Orwell traveled as a journalist to Spain in December 1936 to cover the conflict between the legally-elected (and Soviet-controlled) Loyalist government and Francisco Franco's Hitler-backed military revolt. He was galvanized into military service for the Loyalists by his exposure, in Catalonia, to the kind of socialism he faulted British middle-class socialists for not promoting:

It was the first time that I had ever been in a town where the working class was in the saddle…every wall was scrawled with the hammer and sickle…every shop and café had an inscription saying that it had been collectivized…. All this was queer and moving…. I recognized it immediately as a state of affairs worth fighting for.

But it was Orwell's contact with an “illiterate” Italian soldier―whose willingness to “throw away his life for a friend…[typified] the special atmosphere of the time”―that moved him to join the Communist-dominated International Brigades. Thankfully for posterity, he was rejected for being “politically unreliable.” His eventual enlistment in the Marxist―and anti-Stalinist―military unit, the Workers’ Party of Marxist Unification (POUM), gave him a unique vantage point from which to witness, and expose, the hunting down and execution of the ruling Loyalist Party’s critics. The easily-invalidated rationale for the Loyalists’ murders was that the POUM, and other antifascist groups, formed a fascist fifth-column. Orwell actually supported the Loyalist government’s call to delay a communist revolution until the war was won―until he witnessed first-hand the Stalinist put-down of his POUM unit in a behind-the-lines street fight.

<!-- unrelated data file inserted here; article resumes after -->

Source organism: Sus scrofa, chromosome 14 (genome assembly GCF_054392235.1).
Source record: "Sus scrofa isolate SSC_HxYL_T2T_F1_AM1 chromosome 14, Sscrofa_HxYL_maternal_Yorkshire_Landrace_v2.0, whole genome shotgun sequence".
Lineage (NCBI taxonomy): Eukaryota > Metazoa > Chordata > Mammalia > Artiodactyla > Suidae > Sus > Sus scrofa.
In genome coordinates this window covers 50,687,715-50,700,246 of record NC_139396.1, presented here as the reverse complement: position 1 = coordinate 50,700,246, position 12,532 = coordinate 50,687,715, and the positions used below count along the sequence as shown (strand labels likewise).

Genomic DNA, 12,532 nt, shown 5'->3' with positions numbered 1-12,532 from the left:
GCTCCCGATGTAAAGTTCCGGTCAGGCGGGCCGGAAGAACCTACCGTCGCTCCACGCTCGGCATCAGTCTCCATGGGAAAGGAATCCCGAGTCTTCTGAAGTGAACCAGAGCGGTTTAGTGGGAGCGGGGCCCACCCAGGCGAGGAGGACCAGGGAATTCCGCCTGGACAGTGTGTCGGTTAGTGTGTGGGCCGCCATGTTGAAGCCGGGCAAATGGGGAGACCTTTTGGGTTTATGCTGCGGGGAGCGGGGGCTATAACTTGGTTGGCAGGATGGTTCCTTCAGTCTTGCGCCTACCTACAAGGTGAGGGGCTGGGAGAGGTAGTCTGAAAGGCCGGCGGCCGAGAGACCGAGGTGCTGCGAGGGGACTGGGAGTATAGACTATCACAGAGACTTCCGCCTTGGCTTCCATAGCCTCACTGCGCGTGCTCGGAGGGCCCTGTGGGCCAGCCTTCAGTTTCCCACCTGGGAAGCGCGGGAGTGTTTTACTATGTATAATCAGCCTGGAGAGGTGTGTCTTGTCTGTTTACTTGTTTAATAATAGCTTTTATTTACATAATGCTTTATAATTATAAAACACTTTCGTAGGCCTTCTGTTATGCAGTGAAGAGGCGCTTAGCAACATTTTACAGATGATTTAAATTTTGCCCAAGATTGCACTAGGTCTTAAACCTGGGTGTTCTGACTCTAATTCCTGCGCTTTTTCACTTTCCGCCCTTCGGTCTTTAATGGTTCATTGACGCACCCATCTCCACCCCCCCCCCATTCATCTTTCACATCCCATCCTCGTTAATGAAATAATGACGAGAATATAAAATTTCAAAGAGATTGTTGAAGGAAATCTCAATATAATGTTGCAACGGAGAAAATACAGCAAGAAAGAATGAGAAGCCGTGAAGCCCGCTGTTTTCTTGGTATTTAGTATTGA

Orwell turned his observations of such police state witch hunts into two literary masterpieces, first with his autobiographical Homage To Catalonia (1938), and next as raw material for life under Big Brother. For decades, Homage was the only primary source exposing Stalinist treachery in Spain. As in so much of his writing, Orwell used a lone individual to typify Spain's unjust executions, lamenting the secret police’s murder, by brutal stomach kicks, of Bob Smillie, a sincere anti-fascist. Orwell never forgot Smillie, whose death fueled his anti-communism.

Orwell was literally chased out of Spain by the Stalinists (luckily for him―declassified Soviet documents later revealed he was targeted for arrest and execution), and denounced by western communists, eager to promote the Loyalists’ false history. Experience of this doctored history obsessed him for the rest of his life, and led him to write Nineteen Eighty-Foura powerful account of the degradation party loyalty can impose on an individual. He died in 1950, a year after it was published. To the end, Orwell refused to sacrifice truth for a political cause.